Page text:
Vo’s choice to cast Jordan as an adopted Vietnamese woman also works in her benefit: through Jordan’s eyes, part of the high society yet slightly apart due to her heritage, we see the intersection between class disparity, race, and white supremacy in which the themes lightly threaded in the original—hedonism, white supremacy, and xenophobia—are given a fuller, more realised depiction. Vo’s expansion also serves to explore the darker, less ideal undercurrents of the Jazz Age particularly for people of colour, immigrants, and queer people. Being an adopted woman of Vietnamese heritage, Jordan’s dazzling life as a socialite is constantly undermined by her status as an immigrant – always seen as an exotic attraction by her peers and somehow a “free pass” for casually racist remarks. While her wits serve her well enough to pass every social relatively unscathed, her privilege as a socialite is put in stark contrast with the impending Manchester Act—a fictional act mirroring the Emergency Quota Act in 1921 and Immigration Act of 1924/Johnson-Reed Act including the Asian Exclusion Act and National Origins Act—designed to keep “unwanted unworthies” out and repatriate those who’d “overstayed their welcome.” Vo even critiques the “white saviour” complex in Jordan’s adoption and the blase reaction of some characters to the news: being ignorant of the malicious, xenophobic undercurrents and thinking that everything could be solved with simple solutions and money. Vo’s writing had been so enthralling just as Gatsby’s parties, I found myself drawn in the drama Jordan had found herself entrenched in and forgetting the real, urgent issues facing Jordan’s way and everyone like her in the early 1920s. Once the party glamour and its golden leaves flake off, the grave reality sets in and it sets in quick for everyone involved.
I loved the magical realism in The Chosen and the Beautiful. Vo’s touch of magic is subtle, yet it adds a vitality to both the deceptively-dangerous shimmer of the high society. Major themes that permeate this novel include the desire to love and to be loved and the lengths to which people will go for satisfy that desire. There’s a palpable sexual and romantic tension in all the characters (and yes, I do mean everyone. Not Tom, though), and magic both innocuous and infernal serve to underline the nature of their users’ desire. In Jordan’s case, her heritage, her paper magic, and the matters of the heart remain superficially linked for most of story; but a twist at its end inextricably links them in a beautiful ode to her desire and her heritage. The Chosen and the Beautiful also explores the different faces people present to the world, and how this affects perception. Magic too, adds to this theme with a short but impactful scene that affects Jordan’s relationship with her heritage and her paper magic.
For the most part, Vo’s creative decisions had worked for her benefit. Contrary to my expectations for a dramatic reinvention, however, Vo follows her source material rather faithfully in terms of main plot – perhaps a little too faithful for my liking. I’d been hoping for more liberties being taken, more discussions as to how magic and its cultural aspects, how it affected the high society, and the infernal forces at play. As I’d elaborated above, I enjoyed the liberties Vo did take with The Chosen and the Beautiful, but I definitely wished that her original ideas had more impact on the main narrative than they did so that I could truly see her creative freedom diverging from Fitzgerald’s source material.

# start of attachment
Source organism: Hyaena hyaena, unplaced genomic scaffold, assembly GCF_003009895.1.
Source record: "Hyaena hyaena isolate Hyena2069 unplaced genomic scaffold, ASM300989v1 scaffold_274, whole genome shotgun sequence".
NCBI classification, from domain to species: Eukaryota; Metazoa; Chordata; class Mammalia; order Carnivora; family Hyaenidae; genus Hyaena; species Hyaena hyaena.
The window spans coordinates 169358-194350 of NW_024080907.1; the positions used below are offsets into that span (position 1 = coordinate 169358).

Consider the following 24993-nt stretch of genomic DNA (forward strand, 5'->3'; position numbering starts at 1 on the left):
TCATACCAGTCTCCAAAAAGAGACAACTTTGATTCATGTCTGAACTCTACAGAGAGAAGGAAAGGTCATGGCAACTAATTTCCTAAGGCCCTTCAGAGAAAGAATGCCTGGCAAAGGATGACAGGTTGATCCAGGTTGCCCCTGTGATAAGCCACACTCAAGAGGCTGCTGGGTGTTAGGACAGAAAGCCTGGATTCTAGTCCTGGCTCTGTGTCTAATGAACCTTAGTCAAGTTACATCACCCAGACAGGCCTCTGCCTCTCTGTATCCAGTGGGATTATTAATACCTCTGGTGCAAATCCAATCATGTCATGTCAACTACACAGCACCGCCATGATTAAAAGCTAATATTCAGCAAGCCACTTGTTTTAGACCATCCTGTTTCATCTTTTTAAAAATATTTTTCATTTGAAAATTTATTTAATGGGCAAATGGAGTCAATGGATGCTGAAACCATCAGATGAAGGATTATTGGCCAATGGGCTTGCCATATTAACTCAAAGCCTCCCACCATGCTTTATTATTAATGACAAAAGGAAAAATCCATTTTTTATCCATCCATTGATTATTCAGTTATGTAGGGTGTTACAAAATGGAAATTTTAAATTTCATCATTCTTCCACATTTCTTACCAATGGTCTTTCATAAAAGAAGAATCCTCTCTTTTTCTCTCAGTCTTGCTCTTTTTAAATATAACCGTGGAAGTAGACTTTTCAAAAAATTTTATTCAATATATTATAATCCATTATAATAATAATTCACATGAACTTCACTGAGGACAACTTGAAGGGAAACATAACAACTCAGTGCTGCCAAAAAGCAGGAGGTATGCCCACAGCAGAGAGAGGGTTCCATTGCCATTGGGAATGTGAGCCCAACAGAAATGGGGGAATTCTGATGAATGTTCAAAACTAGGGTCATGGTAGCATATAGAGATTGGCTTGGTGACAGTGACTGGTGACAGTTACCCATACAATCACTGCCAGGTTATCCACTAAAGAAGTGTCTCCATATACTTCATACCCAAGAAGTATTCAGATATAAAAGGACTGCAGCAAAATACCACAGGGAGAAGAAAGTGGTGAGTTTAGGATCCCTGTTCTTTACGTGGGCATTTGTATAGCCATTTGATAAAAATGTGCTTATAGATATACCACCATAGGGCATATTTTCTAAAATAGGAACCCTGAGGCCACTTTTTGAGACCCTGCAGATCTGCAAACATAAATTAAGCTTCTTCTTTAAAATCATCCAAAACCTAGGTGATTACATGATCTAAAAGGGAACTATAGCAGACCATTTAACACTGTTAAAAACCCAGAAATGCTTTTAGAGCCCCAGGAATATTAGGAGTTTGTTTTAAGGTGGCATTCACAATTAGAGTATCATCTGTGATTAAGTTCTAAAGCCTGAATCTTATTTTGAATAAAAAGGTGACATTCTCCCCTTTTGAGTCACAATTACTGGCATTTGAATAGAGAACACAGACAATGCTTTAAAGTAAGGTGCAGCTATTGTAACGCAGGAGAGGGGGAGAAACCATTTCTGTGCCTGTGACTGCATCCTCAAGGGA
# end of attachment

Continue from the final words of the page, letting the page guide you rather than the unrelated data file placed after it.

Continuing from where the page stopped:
Still, Vo’s The Chosen and the Beautiful had been a wonderful reimagination of the classical American canon, with powerful explorations of Asian diaspora experience and an equally strong queer narrative. Obviously, what this book had aimed to be was simply a bit too different with my expectations; and this disparity left me to wonder if having constantly consumed epic, sprawling fantasies had influenced my expectations to the point of bias against fantasies that didn’t quite fit the bill.
I’d developed a “taste,” if you will, for this certain of flavour and Vo’s new book was of another kind. I wouldn’t quite say that one should “temper” their expectations, per se—the term just feels too reductive considering the the book’s strong showing. Rather, I’d say that recalibrating expectations would do you many favours coming to this book especially if you’ve read too much of one flavour of fantasy.
The Chosen and the Beautiful was definitely a more low-key fantasy than what I usually read, but I cannot deny that I was bedazzled by this new version of Jordan Baker.
New York has been infused with bottomless magical fever that reveal the depths of desire both innocuous and darkly poisonous in a sweltering, familiar drama. Daubed in gold and dipped in honey, Nghi Vo’s The Chosen and the Beautiful delivers a smooth and clever reimagination of an American classic tangling race, sexuality, magic, and class. Nghi Vo’s creative choices clearly serve to her benefit, adding more depth and fuller dimensions. The sumptuous decadence in her writing intensely seduces readers to a thrall from start to finish, the full gravity of the Jazz Age’s unsavoury realities delivering a clear, quick gutpunch as once the party glamour dies and the gold drips its last luxury.
Thank you to Tordotcom for giving me a galley of The Chosen and the Beautiful to read! I received a review copy in exchange for an honest review.